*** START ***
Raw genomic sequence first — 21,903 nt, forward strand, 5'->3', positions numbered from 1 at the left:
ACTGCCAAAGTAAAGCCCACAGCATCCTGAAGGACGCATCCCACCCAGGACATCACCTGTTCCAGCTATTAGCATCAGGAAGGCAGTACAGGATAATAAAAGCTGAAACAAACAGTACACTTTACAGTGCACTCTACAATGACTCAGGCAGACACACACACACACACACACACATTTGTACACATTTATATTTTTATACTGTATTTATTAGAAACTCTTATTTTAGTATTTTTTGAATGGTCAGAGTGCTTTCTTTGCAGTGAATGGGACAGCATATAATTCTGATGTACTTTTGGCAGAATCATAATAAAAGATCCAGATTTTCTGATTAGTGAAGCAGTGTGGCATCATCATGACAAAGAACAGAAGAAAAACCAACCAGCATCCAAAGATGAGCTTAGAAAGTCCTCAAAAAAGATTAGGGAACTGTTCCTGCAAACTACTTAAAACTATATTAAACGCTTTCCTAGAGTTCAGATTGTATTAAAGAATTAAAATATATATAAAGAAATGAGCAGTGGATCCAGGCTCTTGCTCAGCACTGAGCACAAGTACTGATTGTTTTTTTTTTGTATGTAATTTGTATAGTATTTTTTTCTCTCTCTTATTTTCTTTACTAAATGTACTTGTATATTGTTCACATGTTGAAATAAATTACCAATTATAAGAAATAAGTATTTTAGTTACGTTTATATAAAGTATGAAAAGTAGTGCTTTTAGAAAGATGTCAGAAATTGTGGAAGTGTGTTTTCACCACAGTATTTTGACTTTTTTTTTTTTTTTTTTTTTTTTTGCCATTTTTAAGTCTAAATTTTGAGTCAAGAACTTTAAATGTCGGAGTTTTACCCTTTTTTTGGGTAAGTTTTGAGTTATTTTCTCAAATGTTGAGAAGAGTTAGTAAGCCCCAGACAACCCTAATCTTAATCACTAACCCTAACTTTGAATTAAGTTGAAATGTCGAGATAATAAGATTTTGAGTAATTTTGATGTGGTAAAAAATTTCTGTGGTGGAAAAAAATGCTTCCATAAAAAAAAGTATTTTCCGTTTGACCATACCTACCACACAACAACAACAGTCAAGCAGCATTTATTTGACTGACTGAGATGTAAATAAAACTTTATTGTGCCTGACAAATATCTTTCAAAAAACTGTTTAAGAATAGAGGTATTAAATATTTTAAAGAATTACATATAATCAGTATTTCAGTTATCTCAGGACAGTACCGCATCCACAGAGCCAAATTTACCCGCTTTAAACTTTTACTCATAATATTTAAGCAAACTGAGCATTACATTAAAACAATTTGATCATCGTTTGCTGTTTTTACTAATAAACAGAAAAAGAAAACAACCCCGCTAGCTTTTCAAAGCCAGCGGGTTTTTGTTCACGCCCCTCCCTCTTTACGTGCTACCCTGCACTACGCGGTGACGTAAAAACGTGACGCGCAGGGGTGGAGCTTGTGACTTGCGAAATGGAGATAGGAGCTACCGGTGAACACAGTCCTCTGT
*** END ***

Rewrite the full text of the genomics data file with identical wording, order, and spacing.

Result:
Raw genomic sequence first — 21,903 nt, forward strand, 5'->3', positions numbered from 1 at the left:
ACTGCCAAAGTAAAGCCCACAGCATCCTGAAGGACGCATCCCACCCAGGACATCACCTGTTCCAGCTATTAGCATCAGGAAGGCAGTACAGGATAATAAAAGCTGAAACAAACAGTACACTTTACAGTGCACTCTACAATGACTCAGGCAGACACACACACACACACACACACATTTGTACACATTTATATTTTTATACTGTATTTATTAGAAACTCTTATTTTAGTATTTTTTGAATGGTCAGAGTGCTTTCTTTGCAGTGAATGGGACAGCATATAATTCTGATGTACTTTTGGCAGAATCATAATAAAAGATCCAGATTTTCTGATTAGTGAAGCAGTGTGGCATCATCATGACAAAGAACAGAAGAAAAACCAACCAGCATCCAAAGATGAGCTTAGAAAGTCCTCAAAAAAGATTAGGGAACTGTTCCTGCAAACTACTTAAAACTATATTAAACGCTTTCCTAGAGTTCAGATTGTATTAAAGAATTAAAATATATATAAAGAAATGAGCAGTGGATCCAGGCTCTTGCTCAGCACTGAGCACAAGTACTGATTGTTTTTTTTTTGTATGTAATTTGTATAGTATTTTTTTCTCTCTCTTATTTTCTTTACTAAATGTACTTGTATATTGTTCACATGTTGAAATAAATTACCAATTATAAGAAATAAGTATTTTAGTTACGTTTATATAAAGTATGAAAAGTAGTGCTTTTAGAAAGATGTCAGAAATTGTGGAAGTGTGTTTTCACCACAGTATTTTGACTTTTTTTTTTTTTTTTTTTTTTTTTGCCATTTTTAAGTCTAAATTTTGAGTCAAGAACTTTAAATGTCGGAGTTTTACCCTTTTTTTGGGTAAGTTTTGAGTTATTTTCTCAAATGTTGAGAAGAGTTAGTAAGCCCCAGACAACCCTAATCTTAATCACTAACCCTAACTTTGAATTAAGTTGAAATGTCGAGATAATAAGATTTTGAGTAATTTTGATGTGGTAAAAAATTTCTGTGGTGGAAAAAAATGCTTCCATAAAAAAAAGTATTTTCCGTTTGACCATACCTACCACACAACAACAACAGTCAAGCAGCATTTATTTGACTGACTGAGATGTAAATAAAACTTTATTGTGCCTGACAAATATCTTTCAAAAAACTGTTTAAGAATAGAGGTATTAAATATTTTAAAGAATTACATATAATCAGTATTTCAGTTATCTCAGGACAGTACCGCATCCACAGAGCCAAATTTACCCGCTTTAAACTTTTACTCATAATATTTAAGCAAACTGAGCATTACATTAAAACAATTTGATCATCGTTTGCTGTTTTTACTAATAAACAGAAAAAGAAAACAACCCCGCTAGCTTTTCAAAGCCAGCGGGTTTTTGTTCACGCCCCTCCCTCTTTACGTGCTACCCTGCACTACGCGGTGACGTAAAAACGTGACGCGCAGGGGTGGAGCTTGTGACTTGCGAAATGGAGATAGGAGCTACCGGTGAACACAGTCCTCTGT